The work on condensation quantified condensation rates in the ordinary mixtures (water-ethanol) as well as the self-rewetting fluids (water-butanol). The experiments demonstrated the noticeable effect of the condensation/absorption of vapour on both a sessile and pendant drops. The most affected property was found to be dynamic wetting.
In flow condensation in microchannels, the experiments have not shown noticeable heat transfer enhancement through addition of small amount of ethanol and butanol (less than 1% by mass). In condensation on horizontal smooth tubes, the experiments have shown significantly high heat transfer enhancements - four times of steam-ethanol and ten times of steam-butanol mixtures (less than 1% by mass). This is thought to be attributable to the mode of condensation prevailing in the confined space of microchannels.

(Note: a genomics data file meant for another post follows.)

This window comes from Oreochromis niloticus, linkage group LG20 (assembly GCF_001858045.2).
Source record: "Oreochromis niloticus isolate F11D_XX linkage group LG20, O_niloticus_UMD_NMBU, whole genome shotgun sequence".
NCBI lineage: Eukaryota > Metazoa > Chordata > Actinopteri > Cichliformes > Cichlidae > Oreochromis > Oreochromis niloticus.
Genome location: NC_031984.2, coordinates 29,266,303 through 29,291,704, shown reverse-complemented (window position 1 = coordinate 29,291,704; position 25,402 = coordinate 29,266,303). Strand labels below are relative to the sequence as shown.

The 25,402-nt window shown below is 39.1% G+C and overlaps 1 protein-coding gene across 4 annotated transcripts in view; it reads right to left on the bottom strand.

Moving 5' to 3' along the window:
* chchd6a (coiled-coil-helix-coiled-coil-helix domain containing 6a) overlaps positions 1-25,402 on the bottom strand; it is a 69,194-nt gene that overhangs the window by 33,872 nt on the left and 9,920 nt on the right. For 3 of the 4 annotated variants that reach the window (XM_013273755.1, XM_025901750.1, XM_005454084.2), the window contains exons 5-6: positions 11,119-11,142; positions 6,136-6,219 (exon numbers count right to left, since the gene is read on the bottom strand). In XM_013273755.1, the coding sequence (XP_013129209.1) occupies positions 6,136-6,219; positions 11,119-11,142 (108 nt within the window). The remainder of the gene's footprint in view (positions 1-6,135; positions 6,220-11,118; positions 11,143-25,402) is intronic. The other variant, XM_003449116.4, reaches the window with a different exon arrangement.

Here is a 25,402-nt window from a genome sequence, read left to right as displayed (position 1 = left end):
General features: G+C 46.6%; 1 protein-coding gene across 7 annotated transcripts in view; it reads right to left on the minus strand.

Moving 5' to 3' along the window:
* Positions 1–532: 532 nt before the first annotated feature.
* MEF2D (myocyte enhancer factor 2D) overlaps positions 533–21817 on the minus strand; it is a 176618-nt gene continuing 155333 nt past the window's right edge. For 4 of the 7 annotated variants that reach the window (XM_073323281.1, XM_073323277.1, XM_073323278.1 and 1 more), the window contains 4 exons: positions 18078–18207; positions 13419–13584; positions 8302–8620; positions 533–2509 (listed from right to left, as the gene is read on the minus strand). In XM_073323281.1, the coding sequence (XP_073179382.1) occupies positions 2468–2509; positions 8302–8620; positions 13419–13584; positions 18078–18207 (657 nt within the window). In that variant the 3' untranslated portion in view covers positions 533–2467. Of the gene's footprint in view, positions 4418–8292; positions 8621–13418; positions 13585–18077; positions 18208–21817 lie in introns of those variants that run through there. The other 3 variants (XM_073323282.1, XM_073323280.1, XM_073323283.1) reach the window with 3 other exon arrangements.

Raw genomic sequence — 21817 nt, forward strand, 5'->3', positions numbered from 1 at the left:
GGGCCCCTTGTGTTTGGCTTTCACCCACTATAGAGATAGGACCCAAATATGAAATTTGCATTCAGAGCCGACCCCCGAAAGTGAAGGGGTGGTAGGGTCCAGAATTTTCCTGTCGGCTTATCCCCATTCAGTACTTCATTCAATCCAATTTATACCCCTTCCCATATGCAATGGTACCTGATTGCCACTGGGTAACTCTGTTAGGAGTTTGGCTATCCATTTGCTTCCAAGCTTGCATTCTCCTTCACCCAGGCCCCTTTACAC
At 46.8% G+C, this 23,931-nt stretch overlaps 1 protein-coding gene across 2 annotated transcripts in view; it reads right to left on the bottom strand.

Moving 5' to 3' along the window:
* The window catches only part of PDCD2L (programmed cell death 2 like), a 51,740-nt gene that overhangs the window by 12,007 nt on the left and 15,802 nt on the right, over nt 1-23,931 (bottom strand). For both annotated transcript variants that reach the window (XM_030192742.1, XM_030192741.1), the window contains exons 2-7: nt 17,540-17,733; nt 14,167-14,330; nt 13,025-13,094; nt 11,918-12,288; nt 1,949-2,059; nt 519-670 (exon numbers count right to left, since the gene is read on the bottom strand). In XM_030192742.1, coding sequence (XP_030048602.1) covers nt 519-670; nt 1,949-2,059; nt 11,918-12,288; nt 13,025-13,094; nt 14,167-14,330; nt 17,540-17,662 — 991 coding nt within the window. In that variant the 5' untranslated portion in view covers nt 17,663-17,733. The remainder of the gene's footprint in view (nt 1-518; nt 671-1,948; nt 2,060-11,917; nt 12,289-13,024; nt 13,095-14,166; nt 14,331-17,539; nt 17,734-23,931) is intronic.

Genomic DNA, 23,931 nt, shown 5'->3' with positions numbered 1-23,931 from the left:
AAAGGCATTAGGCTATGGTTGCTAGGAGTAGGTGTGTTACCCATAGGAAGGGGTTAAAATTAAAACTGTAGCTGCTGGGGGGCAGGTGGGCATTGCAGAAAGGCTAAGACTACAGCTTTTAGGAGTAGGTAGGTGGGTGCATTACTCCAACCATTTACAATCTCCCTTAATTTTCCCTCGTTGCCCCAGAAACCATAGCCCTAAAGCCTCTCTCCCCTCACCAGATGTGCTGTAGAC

In flow boiling, heat transfer was found to increase with the addition of small amount (5% v/v) of ethanol in water. This enhancement is found to depend on the applied heat flux. The first results with the addition of butanol indicated the possibility of a maximum enhancement at 2% v/v butanol in water by 130%. Increasing the butanol concentration further (4 and 6 %) resulted in heat transfer rates lower than that of pure water. The results indicate that there is an optimum butanol concentration for maximum heat transfer enhancement. Also the mixture delayed the occurrences of dry-out, which can lead to low heat transfer rates and failure of a cooling system. The effect of surface coating provided by Oxford nanosystems were examined in an oxygen free copper multi microchannel heat exchanger and the results indicated up to 43% enhancement in the average heat transfer coefficient.